15. Eli Berman & Zaur Rzakhanov, 2000. "Fertility, Migration, and Altruism," NBER Working Papers 7545, National Bureau of Economic Research, Inc.
    16. Borjas, George J, 1987. "Self-Selection and the Earnings of Immigrants," American Economic Review, American Economic Association, vol. 77(4), pages 531-553, September.
    17. Heckman, James J & Sedlacek, Guilherme, 1985. "Heterogeneity, Aggregation, and Market Wage Functions: An Empirical Model of Self-selection in the Labor Market," Journal of Political Economy, University of Chicago Press, vol. 93(6), pages 1077-1125, December.
    18. Oaxaca, Ronald L. & Ransom, Michael R., 1994. "On discrimination and the decomposition of wage differentials," Journal of Econometrics, Elsevier, vol. 61(1), pages 5-21, March.
    19. Barry Chiswick, 1999. "Are Immigrants Favorably Self-Selected?," American Economic Review, American Economic Association, vol. 89(2), pages 181-185, May.
    Full references (including those not matched with items on IDEAS)

    Citations

    Citations are extracted by the CitEc Project, subscribe to its RSS feed for this item.
    as


    Cited by:

    1. Milo Bianchi, 2013. "Immigration Policy and Self-Selecting Migrants," Journal of Public Economic Theory, Association for Public Economic Theory, vol. 15(1), pages 1-23, February.
    2. Jennifer Hunt, 2004. "Are migrants more skilled than non-migrants? Repeat, return, and same-employer migrants," Canadian Journal of Economics, Canadian Economics Association, vol. 37(4), pages 830-849, November.
    3. Zaiceva, Anzelika, 2006. "Self-Selection and the Returns to Geographic Mobility: What Can Be Learned from the German Reunification "Experiment"," IZA Discussion Papers 2524, Institute for the Study of Labor (IZA).
    4. Rachel Sabates-Wheeler & Ricardo Sabates & Adriana Castaldo, 2008. "Tackling Poverty-migration Linkages: Evidence from Ghana and Egypt," Social Indicators Research: An International and Interdisciplinary Journal for Quality-of-Life Measurement, Springer, vol. 87(2), pages 307-328, June.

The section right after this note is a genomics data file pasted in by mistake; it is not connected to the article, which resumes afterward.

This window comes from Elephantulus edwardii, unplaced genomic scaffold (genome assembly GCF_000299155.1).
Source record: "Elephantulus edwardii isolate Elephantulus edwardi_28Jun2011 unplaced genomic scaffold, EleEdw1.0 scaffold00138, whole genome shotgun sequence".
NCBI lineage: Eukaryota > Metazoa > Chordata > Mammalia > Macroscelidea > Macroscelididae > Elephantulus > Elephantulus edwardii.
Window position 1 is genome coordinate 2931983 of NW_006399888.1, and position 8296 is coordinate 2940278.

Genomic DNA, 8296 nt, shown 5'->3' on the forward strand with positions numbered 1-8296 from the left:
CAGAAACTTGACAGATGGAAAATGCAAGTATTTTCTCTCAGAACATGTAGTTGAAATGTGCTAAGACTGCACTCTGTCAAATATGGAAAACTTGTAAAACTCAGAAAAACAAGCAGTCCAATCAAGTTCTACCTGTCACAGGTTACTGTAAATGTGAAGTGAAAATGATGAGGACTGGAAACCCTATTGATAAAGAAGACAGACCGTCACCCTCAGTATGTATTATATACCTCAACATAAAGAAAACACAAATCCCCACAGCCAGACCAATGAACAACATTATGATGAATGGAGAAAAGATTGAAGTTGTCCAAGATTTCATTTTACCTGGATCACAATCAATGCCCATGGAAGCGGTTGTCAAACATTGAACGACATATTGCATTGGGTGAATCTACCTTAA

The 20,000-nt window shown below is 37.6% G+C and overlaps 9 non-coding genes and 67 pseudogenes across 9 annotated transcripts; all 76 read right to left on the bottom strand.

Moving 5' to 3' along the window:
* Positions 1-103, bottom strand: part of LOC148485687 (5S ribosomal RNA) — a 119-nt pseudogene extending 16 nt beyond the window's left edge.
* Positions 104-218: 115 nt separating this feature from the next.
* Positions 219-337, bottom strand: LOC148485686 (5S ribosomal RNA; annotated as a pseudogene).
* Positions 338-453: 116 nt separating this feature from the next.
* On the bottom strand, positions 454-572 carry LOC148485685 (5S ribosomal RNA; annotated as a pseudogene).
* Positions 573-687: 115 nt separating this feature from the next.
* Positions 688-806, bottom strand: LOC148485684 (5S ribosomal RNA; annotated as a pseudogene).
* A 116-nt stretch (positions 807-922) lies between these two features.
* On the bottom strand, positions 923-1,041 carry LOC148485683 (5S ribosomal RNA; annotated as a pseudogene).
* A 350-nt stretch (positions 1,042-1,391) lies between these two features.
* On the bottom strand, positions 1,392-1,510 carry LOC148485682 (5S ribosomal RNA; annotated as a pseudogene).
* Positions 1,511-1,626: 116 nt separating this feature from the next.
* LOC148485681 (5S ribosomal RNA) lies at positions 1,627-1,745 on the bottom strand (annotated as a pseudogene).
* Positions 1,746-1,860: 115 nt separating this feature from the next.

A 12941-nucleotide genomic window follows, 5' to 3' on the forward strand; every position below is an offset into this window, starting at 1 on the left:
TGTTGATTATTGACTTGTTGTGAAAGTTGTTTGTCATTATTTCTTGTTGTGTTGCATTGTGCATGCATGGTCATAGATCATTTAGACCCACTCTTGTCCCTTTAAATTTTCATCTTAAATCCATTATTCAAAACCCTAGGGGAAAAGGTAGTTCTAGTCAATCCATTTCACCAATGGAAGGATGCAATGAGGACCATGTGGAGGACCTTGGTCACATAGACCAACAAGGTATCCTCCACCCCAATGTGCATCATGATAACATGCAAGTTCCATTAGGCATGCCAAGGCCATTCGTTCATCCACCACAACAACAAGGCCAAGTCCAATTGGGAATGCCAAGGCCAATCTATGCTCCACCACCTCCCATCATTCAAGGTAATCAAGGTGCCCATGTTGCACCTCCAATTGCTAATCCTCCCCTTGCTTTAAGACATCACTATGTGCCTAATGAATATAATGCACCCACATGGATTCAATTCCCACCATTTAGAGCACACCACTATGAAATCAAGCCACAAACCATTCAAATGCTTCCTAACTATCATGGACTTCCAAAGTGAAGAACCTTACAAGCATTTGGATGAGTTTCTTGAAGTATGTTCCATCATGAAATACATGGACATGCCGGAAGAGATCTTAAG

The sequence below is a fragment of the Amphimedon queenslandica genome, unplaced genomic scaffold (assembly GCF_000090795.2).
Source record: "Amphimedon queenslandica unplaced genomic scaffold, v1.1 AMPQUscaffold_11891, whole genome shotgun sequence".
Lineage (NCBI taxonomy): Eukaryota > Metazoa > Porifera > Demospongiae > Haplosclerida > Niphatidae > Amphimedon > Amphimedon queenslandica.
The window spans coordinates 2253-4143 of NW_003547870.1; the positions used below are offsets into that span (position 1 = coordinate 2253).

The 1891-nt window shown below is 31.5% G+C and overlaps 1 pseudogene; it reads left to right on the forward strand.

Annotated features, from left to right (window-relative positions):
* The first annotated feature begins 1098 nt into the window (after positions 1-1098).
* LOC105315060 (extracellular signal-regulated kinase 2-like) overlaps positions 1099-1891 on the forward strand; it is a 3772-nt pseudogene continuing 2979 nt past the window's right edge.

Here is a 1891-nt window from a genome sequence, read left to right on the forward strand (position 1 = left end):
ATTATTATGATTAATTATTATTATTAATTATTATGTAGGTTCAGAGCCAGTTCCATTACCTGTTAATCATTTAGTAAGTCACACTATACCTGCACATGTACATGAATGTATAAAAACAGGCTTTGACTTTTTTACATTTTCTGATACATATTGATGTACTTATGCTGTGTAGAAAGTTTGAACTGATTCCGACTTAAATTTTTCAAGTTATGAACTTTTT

5. Olmo Silva, 2004. "Entrepreneurship: Can the Jack-of-All-Trades Attitude be Aquired?," CEP Discussion Papers dp0665, Centre for Economic Performance, LSE.

    More about this item

    Keywords

    self-selection; migrant workers; skill premia; migration premium; unobservable skills; non-hierarchical sorting; wage inequality.;

    JEL classification:

    • J3 - Labor and Demographic Economics - - Wages, Compensation, and Labor Costs
    • J6 - Labor and Demographic Economics - - Mobility, Unemployment, Vacancies, and Immigrant Workers
    • F2 - International Economics - - International Factor Movements and International Business

    NEP fields

    This paper has been announced in the following NEP Reports:

    Statistics

    Access and download statistics

    Corrections

    All material on this site has been provided by the respective publishers and authors. You can help correct errors and omissions. When requesting a correction, please mention this item's handle: RePEc:cep:cepdps:dp0655. See general information about how to correct material in RePEc.

    For technical questions regarding this item, or to correct its authors, title, abstract, bibliographic or download information, contact: (). General contact details of provider: http://cep.lse.ac.uk/_new/publications/series.asp?prog=CEP .

    If you have authored this item and are not yet registered with RePEc, we encourage you to do it here. This allows to link your profile to this item. It also allows you to accept potential citations to this item that we are uncertain about.

    If CitEc recognized a reference but did not link an item in RePEc to it, you can help with this form .

    If you know of missing items citing this one, you can help us creating those links by adding the relevant references in the same way as above, for each refering item. If you are a registered author of this item, you may also want to check the "citations" tab in your RePEc Author Service profile, as there may be some citations waiting for confirmation.

    Please note that corrections may take a couple of weeks to filter through the various RePEc services.

    IDEAS is a RePEc service hosted by the Research Division of the Federal Reserve Bank of St. Louis . RePEc uses bibliographic data supplied by the respective publishers.